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Think Nuclear or Coal Is Bad? Tar Sands Mining Is Coming to Utah

America's first tar sands mine is soon to break ground in Utah. This is a terrible thing.

You may think of coal mining as a pretty dirty way of digging up energy, but in reality, it isn't even the worst. Tar sands mining is, far and away, the dirtiest, most toxic, and most climate corrupting means of energy production in the world. It's been going on in Alberta, Canada for a couple of decades now, turning the once-lush Athabasca boreal forests into a toxic industrial wasteland, polluting local rivers, ruining local air, and sending a thick plume of greenhouse gases up into the atmosphere.


Now, a devastating line is about to be crossed. Until now, tar sands within the U.S. borders has stayed underground, where it belongs. No more. It looks like tar sands extraction is coming to the states, and barely anyone is noticing.

A Canadian company has cleared all regulatory and legal hurdles to start mining Utah's Uinta Basin for this sticky, stinky, tar-like lowest-grade form of petroleum. And though this first mine will "only" spread out across 62 acres, the AP report makes clear that this is only the beginning.

The company has over 7,800 acres of Utah state land under lease, with plans to acquire more, and estimates its current holdings contain more than 250 million barrels of recoverable oil.

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Again, from extraction to processing to shipping to combustion, tar sands are far and away the dirtiest form of all fuels—locally, regionally, and globally. It is, quite literally, wringing the trace bits of oil out of sand and soil. And what does it do to the landscape and local ecosystems? Take a look at the photo up on top of this post. There's more evidence in this old OnEarth article and this more recent Grist piece about the tar sands boom in the Northern Alberta region.

Tim DeChristopher, the student who threw that federal land auction into chaos a couple years ago his colleagues at Peaceful Uprising have pledged to stop this mine. Follow their work, and we'll keep you posted for any specific things you can do to help stop the squeezing of tar sands from our country's lands.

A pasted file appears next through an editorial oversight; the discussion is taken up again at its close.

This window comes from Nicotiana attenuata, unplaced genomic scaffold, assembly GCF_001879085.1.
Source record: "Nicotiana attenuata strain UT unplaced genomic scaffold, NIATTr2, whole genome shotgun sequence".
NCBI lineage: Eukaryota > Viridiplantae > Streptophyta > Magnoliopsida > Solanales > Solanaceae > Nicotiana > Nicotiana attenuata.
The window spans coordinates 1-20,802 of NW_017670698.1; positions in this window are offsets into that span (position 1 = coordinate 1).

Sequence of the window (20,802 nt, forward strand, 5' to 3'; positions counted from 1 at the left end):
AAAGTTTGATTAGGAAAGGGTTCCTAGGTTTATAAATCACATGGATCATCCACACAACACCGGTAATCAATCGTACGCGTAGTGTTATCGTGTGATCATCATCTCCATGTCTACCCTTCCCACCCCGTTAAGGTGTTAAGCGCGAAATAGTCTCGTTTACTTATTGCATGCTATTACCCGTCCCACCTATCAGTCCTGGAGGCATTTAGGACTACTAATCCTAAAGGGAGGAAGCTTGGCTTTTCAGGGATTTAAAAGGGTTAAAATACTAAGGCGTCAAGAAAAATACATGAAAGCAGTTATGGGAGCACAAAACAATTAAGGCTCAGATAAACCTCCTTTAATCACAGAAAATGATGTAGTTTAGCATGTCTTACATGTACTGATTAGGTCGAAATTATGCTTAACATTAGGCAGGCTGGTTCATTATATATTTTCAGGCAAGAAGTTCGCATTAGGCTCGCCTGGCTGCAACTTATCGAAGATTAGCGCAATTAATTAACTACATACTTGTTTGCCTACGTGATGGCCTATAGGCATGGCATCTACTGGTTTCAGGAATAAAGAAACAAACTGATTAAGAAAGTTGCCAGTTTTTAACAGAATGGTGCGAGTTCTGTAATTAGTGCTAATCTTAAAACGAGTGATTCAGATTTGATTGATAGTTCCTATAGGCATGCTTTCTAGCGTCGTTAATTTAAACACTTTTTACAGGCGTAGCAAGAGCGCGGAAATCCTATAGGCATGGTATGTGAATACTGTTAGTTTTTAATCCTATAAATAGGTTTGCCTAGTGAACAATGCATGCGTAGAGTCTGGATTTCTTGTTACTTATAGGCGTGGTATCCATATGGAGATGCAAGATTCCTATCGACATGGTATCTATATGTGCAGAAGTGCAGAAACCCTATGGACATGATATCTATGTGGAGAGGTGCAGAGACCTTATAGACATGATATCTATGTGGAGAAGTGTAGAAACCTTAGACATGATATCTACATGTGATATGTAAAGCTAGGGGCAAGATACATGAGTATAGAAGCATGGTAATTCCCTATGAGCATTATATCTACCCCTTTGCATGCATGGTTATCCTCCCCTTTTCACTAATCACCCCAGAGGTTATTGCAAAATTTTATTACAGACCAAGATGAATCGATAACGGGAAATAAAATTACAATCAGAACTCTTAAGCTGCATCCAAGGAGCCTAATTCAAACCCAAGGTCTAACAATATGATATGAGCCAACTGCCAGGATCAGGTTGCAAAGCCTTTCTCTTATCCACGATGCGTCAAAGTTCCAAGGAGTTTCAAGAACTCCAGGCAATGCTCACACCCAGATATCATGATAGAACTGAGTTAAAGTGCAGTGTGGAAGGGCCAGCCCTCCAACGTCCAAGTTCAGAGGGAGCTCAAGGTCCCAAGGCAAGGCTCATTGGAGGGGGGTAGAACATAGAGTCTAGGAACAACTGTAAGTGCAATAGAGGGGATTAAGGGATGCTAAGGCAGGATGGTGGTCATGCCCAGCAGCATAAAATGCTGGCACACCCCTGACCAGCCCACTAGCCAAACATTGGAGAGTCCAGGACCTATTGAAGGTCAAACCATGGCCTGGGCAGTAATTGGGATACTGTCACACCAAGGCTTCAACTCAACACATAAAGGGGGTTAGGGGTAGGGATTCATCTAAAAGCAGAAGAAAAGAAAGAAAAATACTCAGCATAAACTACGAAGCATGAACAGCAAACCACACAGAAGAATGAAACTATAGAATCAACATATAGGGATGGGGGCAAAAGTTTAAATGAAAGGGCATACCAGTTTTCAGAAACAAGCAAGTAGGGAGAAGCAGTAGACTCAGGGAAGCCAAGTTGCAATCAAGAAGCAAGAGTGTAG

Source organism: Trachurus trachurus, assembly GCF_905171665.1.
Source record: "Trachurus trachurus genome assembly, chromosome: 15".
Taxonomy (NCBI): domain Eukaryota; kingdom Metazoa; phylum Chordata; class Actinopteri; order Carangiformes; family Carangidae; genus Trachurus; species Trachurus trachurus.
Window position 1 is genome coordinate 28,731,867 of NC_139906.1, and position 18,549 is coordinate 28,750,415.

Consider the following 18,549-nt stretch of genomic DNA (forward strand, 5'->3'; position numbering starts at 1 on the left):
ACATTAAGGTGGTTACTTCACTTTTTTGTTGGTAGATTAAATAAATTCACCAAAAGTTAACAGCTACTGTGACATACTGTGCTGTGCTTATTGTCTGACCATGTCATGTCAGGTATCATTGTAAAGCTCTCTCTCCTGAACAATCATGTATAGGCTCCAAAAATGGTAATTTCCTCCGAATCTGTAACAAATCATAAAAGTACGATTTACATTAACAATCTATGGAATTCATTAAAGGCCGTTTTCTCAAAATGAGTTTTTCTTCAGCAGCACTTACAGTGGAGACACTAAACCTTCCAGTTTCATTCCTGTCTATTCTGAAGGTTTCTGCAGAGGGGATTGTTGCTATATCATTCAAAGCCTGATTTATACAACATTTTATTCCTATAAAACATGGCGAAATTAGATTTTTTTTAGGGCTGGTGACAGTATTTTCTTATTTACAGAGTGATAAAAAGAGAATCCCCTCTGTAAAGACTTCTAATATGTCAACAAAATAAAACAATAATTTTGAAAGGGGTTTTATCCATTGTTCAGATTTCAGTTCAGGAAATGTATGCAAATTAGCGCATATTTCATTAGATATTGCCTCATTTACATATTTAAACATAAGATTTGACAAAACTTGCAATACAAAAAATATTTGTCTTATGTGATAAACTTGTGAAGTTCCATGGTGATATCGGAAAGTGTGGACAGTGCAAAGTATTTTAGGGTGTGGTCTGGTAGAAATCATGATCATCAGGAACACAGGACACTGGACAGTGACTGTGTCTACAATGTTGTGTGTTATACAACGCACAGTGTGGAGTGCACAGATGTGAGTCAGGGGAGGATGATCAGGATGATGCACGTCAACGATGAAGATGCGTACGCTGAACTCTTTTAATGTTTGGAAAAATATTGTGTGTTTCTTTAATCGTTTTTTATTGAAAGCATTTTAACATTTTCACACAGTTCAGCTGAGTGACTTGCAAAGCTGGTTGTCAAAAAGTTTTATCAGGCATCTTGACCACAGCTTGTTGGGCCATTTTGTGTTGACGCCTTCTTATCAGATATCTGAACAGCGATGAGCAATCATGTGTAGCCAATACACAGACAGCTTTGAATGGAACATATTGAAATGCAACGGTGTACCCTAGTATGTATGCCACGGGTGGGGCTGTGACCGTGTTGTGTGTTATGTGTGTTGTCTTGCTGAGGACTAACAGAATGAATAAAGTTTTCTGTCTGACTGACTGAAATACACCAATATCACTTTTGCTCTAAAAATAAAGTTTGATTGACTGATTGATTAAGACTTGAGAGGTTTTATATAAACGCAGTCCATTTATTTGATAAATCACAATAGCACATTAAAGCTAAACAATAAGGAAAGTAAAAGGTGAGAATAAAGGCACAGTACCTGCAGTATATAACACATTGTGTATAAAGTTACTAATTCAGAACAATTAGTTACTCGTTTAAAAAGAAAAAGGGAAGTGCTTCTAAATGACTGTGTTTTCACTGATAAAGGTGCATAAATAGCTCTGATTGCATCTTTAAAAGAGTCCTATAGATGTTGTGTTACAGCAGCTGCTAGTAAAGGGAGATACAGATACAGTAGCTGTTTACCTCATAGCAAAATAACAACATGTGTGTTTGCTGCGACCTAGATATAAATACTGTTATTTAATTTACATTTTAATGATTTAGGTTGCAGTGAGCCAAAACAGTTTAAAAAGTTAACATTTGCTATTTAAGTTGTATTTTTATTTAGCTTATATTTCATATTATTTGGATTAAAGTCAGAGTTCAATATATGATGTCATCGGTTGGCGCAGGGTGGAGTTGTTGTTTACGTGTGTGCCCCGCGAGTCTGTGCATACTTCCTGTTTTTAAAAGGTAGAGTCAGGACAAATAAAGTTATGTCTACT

Top photo from Oil Change International. Bottom photo from Peaceful Uprising.

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via The Howard Stern Show / YouTube

Former Secretary of State, first lady, and winner of the popular vote in the 2016 presidential election, Hillary Clinton, sat own for an epic, two-and-a--half hour interview with Howard Stern on his SiriusXM show Wednesday.

She was there to promote "The Book of Gutsy Women," a book about heroic women co-written with her daughter, Chelsea Clinton.

In the far-reaching conversation, Clinton and the self-proclaimed "King of All Media" and, without a doubt, the best interviewer in America discussed everything from Donald Trump's inauguration to her sexuality.

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Politics
Pixabay

Offering parental leave for new fathers could help close the gender gap, removing the unfair "motherhood penalty" women receive for taking time off after giving birth. However, a new study finds that parental leave also has a pay gap. Men are less likely to take time off, however, when they do, they're more likely to get paid for it.